Born in 1982, Thomas Hitzlsperger was the son of a professional footballer. He first became successful in England, where he played for Aston Villa from 2001 to 2006. Hitzlsperger was popular with Aston Villa fans, who called him “The Hammer” because of his explosive left-footed shooting.
Thomas Hitzlsperger became a top player in 2006, when he moved back to Germany to play for VfB Stuttgart. By then he was already selected for the German national team, including the 2006 World Cup team. He also played for Germany in the 2008 European Championship. Hitzlsperger played 52 times for Germany. In 2007 he was captain of Stuttgart when they won the Bundesliga title.
Thomas Hitzlsperger’s career dipped after 2010. The new Stuttgart manager, Markus Babbel, chose another player as captain. Hitzlsperger moved to Italy to play for Lazio, and then back to England to play for West Ham United and Everton. He retired in 2013, saying that he needed “something else in his life”. Soon afterwards, in his column in Der Zeit, Thomas Hitzlsperger surprised football followers when he “came out” as a gay man. At that time he was the most high-profile player to do so, and drew a lot of additional attention, such as this item in The Guardian. In 2019 he was appointed head of sport at VfB Stuttgart. The German Football Association appointed him Ambassador for Diversity.
There have been gay footballers since the game began in the 19th century; but mostly always in secret, fearful of social condemnation, or legal persecution. Only in recent times players, coaches and referees have been able to “come out”, but this remains difficult.
Educators could look at the life story of Thomas Hitzlsperger and work with young people to consider these questions:
- What do you know about football culture that makes it difficult to “come out”?
- Why do you think he did not “come out” during his active playing career?
Find out more
Thomas Hitzlsperger, in an interview with Deutsche Welle, talks about his views on the current state of affairs on diversity, as well as broader inclusion and human rights issues. There are more initiatives surrounding this topic for example Rainbow laces. Read more about this campaign by the English Premier League.
Thomas Hitzlsperger, champion with VfB Stuttgart in 2007 (Photo: Stefan Bau).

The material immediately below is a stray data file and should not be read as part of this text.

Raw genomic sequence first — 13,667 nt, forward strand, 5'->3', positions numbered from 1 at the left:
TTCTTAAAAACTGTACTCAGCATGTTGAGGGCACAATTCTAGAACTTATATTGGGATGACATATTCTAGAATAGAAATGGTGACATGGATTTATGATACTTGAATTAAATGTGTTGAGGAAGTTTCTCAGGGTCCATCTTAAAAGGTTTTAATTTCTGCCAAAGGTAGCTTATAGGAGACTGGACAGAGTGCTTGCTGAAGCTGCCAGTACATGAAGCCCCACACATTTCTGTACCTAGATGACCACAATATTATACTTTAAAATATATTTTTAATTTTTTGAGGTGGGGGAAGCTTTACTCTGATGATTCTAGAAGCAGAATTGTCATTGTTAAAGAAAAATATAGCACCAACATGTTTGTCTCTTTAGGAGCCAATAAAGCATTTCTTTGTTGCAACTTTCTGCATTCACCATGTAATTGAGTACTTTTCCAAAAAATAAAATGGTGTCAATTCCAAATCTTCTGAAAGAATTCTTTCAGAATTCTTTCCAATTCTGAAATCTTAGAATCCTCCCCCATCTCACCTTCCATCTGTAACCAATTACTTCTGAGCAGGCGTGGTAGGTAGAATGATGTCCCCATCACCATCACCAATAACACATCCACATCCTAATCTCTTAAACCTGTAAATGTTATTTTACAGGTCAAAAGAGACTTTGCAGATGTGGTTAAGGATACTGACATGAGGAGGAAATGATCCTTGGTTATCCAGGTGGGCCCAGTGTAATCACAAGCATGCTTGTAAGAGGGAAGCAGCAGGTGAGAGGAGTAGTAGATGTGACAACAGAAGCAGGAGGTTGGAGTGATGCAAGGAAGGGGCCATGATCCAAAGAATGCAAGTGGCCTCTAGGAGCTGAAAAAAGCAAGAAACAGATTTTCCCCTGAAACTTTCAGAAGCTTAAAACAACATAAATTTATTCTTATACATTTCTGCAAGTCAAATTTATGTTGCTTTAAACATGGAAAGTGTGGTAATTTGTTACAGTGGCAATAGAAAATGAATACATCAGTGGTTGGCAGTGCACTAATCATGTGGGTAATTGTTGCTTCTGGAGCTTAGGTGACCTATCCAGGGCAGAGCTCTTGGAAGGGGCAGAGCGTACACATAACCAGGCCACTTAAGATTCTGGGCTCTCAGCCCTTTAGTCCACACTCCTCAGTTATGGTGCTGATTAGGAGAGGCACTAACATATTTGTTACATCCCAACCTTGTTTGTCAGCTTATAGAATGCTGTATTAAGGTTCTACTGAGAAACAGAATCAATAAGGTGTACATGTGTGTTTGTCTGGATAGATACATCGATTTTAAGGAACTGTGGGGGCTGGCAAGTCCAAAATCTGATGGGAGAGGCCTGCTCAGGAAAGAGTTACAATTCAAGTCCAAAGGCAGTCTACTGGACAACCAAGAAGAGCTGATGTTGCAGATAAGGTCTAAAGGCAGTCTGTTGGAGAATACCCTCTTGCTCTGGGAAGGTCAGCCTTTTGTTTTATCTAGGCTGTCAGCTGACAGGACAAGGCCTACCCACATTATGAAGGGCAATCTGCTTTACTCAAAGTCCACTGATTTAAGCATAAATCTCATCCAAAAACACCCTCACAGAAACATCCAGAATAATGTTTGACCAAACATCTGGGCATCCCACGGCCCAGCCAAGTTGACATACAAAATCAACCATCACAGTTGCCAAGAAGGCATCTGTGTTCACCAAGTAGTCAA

LIFE STORIES To discover now
Do you wanna know more?
HISTORY CAN BE EXPLORED THROUGH THE LIVES OF INDIVIDUALS
Browse our collection of stories about football history and inclusion. With the history of football being made up of millions of stories, of individuals and communities, of movements and processes, we offer stories that can inspire our cultural conversations today.
Get to know untold stories where individuals are making history with football. When faced with insurmountable challenges, individuals past and present can use football as a cultural force to foster positive change in society. We honour these individuals and tell their ‘untold’ stories in short videos.
Explore our innovative educational resources that use football’s history, heritage and legacy to engage young people. The resources include ready-made lesson plans and historical source collections for school history education as well as toolkit with activities for non-formal settings.
In the wake of the 2015 migration peak, activists and volunteers across Europe have been involved in supporting refugees, sometimes with the simple act of offering space and friendship to participate in football through grassroots clubs to help newcomers integrate.
BBC Sport’s Football Focus visits Bundesliga side FC Union Berlin, a “rebellious” football club from East Berlin with a special set of fans, playing their first season in Germany’s top flight 30 years after the fall of the Berlin Wall.
LATEST POST You may also be interested in
A class of high school history students in Oslo was asked to create an ideal starting XI line-up based on Human Rights. Find out why and how it went.
A loving fan and musician put together his two passions and created this compilation of tunes from the Jazz Age.
Prayer days on stadiums, faith rooms and inclusive chants: here is how English football is adapting to a changing world.
Engage young people through Football Makes History’s own Guidebook and Toolkit for promoting social inclusion in formal education or Non-formal settings
Telling the history of a city through football stories: a celebration of Amsterdam.